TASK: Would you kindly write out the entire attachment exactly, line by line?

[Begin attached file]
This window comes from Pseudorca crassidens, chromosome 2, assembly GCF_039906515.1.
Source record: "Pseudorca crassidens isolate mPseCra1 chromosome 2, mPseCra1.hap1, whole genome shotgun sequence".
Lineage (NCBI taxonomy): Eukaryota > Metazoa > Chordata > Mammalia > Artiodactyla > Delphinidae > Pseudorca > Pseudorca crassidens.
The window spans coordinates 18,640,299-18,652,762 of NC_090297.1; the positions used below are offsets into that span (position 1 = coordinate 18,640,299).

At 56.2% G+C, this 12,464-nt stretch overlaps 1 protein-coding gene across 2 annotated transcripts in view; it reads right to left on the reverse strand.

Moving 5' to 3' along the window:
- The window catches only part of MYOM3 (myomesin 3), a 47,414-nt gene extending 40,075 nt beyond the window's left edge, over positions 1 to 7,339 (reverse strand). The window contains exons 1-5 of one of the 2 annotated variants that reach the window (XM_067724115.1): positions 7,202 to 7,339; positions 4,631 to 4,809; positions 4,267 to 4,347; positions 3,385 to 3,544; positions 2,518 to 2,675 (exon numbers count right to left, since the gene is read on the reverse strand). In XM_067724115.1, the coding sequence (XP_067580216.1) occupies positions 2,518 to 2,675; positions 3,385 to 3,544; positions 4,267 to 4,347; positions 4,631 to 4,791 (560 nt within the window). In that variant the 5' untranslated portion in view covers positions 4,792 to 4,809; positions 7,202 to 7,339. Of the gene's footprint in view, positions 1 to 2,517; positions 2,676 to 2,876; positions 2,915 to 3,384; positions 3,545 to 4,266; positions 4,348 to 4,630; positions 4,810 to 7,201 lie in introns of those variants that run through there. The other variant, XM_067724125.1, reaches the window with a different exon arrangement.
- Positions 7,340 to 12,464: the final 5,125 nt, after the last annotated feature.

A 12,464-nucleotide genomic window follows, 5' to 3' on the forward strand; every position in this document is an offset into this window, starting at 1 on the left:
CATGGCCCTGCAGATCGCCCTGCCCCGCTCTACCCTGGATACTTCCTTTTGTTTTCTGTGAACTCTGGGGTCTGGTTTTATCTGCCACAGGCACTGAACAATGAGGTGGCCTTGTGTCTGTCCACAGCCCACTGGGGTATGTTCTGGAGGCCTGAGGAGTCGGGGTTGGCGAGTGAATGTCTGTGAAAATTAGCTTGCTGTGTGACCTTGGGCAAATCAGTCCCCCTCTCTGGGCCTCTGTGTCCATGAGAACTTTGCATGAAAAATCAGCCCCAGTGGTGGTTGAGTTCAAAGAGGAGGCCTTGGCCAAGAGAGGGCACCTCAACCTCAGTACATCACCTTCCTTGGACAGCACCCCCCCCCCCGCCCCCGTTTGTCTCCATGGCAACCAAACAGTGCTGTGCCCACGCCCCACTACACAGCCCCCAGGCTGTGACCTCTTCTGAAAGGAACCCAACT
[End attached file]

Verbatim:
This window comes from Pseudorca crassidens, chromosome 2, assembly GCF_039906515.1.
Source record: "Pseudorca crassidens isolate mPseCra1 chromosome 2, mPseCra1.hap1, whole genome shotgun sequence".
Lineage (NCBI taxonomy): Eukaryota > Metazoa > Chordata > Mammalia > Artiodactyla > Delphinidae > Pseudorca > Pseudorca crassidens.
The window spans coordinates 18,640,299-18,652,762 of NC_090297.1; the positions used below are offsets into that span (position 1 = coordinate 18,640,299).

At 56.2% G+C, this 12,464-nt stretch overlaps 1 protein-coding gene across 2 annotated transcripts in view; it reads right to left on the reverse strand.

Moving 5' to 3' along the window:
- The window catches only part of MYOM3 (myomesin 3), a 47,414-nt gene extending 40,075 nt beyond the window's left edge, over positions 1 to 7,339 (reverse strand). The window contains exons 1-5 of one of the 2 annotated variants that reach the window (XM_067724115.1): positions 7,202 to 7,339; positions 4,631 to 4,809; positions 4,267 to 4,347; positions 3,385 to 3,544; positions 2,518 to 2,675 (exon numbers count right to left, since the gene is read on the reverse strand). In XM_067724115.1, the coding sequence (XP_067580216.1) occupies positions 2,518 to 2,675; positions 3,385 to 3,544; positions 4,267 to 4,347; positions 4,631 to 4,791 (560 nt within the window). In that variant the 5' untranslated portion in view covers positions 4,792 to 4,809; positions 7,202 to 7,339. Of the gene's footprint in view, positions 1 to 2,517; positions 2,676 to 2,876; positions 2,915 to 3,384; positions 3,545 to 4,266; positions 4,348 to 4,630; positions 4,810 to 7,201 lie in introns of those variants that run through there. The other variant, XM_067724125.1, reaches the window with a different exon arrangement.
- Positions 7,340 to 12,464: the final 5,125 nt, after the last annotated feature.

A 12,464-nucleotide genomic window follows, 5' to 3' on the forward strand; every position in this document is an offset into this window, starting at 1 on the left:
CATGGCCCTGCAGATCGCCCTGCCCCGCTCTACCCTGGATACTTCCTTTTGTTTTCTGTGAACTCTGGGGTCTGGTTTTATCTGCCACAGGCACTGAACAATGAGGTGGCCTTGTGTCTGTCCACAGCCCACTGGGGTATGTTCTGGAGGCCTGAGGAGTCGGGGTTGGCGAGTGAATGTCTGTGAAAATTAGCTTGCTGTGTGACCTTGGGCAAATCAGTCCCCCTCTCTGGGCCTCTGTGTCCATGAGAACTTTGCATGAAAAATCAGCCCCAGTGGTGGTTGAGTTCAAAGAGGAGGCCTTGGCCAAGAGAGGGCACCTCAACCTCAGTACATCACCTTCCTTGGACAGCACCCCCCCCCCCGCCCCCGTTTGTCTCCATGGCAACCAAACAGTGCTGTGCCCACGCCCCACTACACAGCCCCCAGGCTGTGACCTCTTCTGAAAGGAACCCAACT